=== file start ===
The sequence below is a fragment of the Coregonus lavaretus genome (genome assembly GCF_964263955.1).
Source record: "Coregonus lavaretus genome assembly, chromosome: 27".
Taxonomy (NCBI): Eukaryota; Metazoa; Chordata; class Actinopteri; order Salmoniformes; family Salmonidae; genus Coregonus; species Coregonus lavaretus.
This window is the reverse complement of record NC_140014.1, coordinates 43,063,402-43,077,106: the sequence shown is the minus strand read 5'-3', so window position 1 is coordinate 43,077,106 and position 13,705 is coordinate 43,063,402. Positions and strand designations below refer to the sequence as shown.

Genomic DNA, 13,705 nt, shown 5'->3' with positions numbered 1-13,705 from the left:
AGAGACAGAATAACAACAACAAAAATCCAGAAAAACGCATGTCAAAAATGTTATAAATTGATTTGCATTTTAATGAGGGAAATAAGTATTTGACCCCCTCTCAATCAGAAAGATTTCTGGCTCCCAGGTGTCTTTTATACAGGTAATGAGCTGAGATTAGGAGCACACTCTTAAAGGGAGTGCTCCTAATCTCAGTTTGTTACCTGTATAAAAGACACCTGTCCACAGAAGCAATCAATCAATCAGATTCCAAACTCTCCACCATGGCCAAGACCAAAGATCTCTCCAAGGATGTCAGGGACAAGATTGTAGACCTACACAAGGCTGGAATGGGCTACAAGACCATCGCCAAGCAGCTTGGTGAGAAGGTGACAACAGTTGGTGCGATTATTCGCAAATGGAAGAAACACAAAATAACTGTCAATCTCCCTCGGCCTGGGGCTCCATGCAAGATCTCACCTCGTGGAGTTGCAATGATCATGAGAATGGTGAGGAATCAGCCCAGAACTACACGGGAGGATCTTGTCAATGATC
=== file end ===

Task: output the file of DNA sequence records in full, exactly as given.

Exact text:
The sequence below is a fragment of the Coregonus lavaretus genome (genome assembly GCF_964263955.1).
Source record: "Coregonus lavaretus genome assembly, chromosome: 27".
Taxonomy (NCBI): Eukaryota; Metazoa; Chordata; class Actinopteri; order Salmoniformes; family Salmonidae; genus Coregonus; species Coregonus lavaretus.
This window is the reverse complement of record NC_140014.1, coordinates 43,063,402-43,077,106: the sequence shown is the minus strand read 5'-3', so window position 1 is coordinate 43,077,106 and position 13,705 is coordinate 43,063,402. Positions and strand designations below refer to the sequence as shown.

Genomic DNA, 13,705 nt, shown 5'->3' with positions numbered 1-13,705 from the left:
AGAGACAGAATAACAACAACAAAAATCCAGAAAAACGCATGTCAAAAATGTTATAAATTGATTTGCATTTTAATGAGGGAAATAAGTATTTGACCCCCTCTCAATCAGAAAGATTTCTGGCTCCCAGGTGTCTTTTATACAGGTAATGAGCTGAGATTAGGAGCACACTCTTAAAGGGAGTGCTCCTAATCTCAGTTTGTTACCTGTATAAAAGACACCTGTCCACAGAAGCAATCAATCAATCAGATTCCAAACTCTCCACCATGGCCAAGACCAAAGATCTCTCCAAGGATGTCAGGGACAAGATTGTAGACCTACACAAGGCTGGAATGGGCTACAAGACCATCGCCAAGCAGCTTGGTGAGAAGGTGACAACAGTTGGTGCGATTATTCGCAAATGGAAGAAACACAAAATAACTGTCAATCTCCCTCGGCCTGGGGCTCCATGCAAGATCTCACCTCGTGGAGTTGCAATGATCATGAGAATGGTGAGGAATCAGCCCAGAACTACACGGGAGGATCTTGTCAATGATC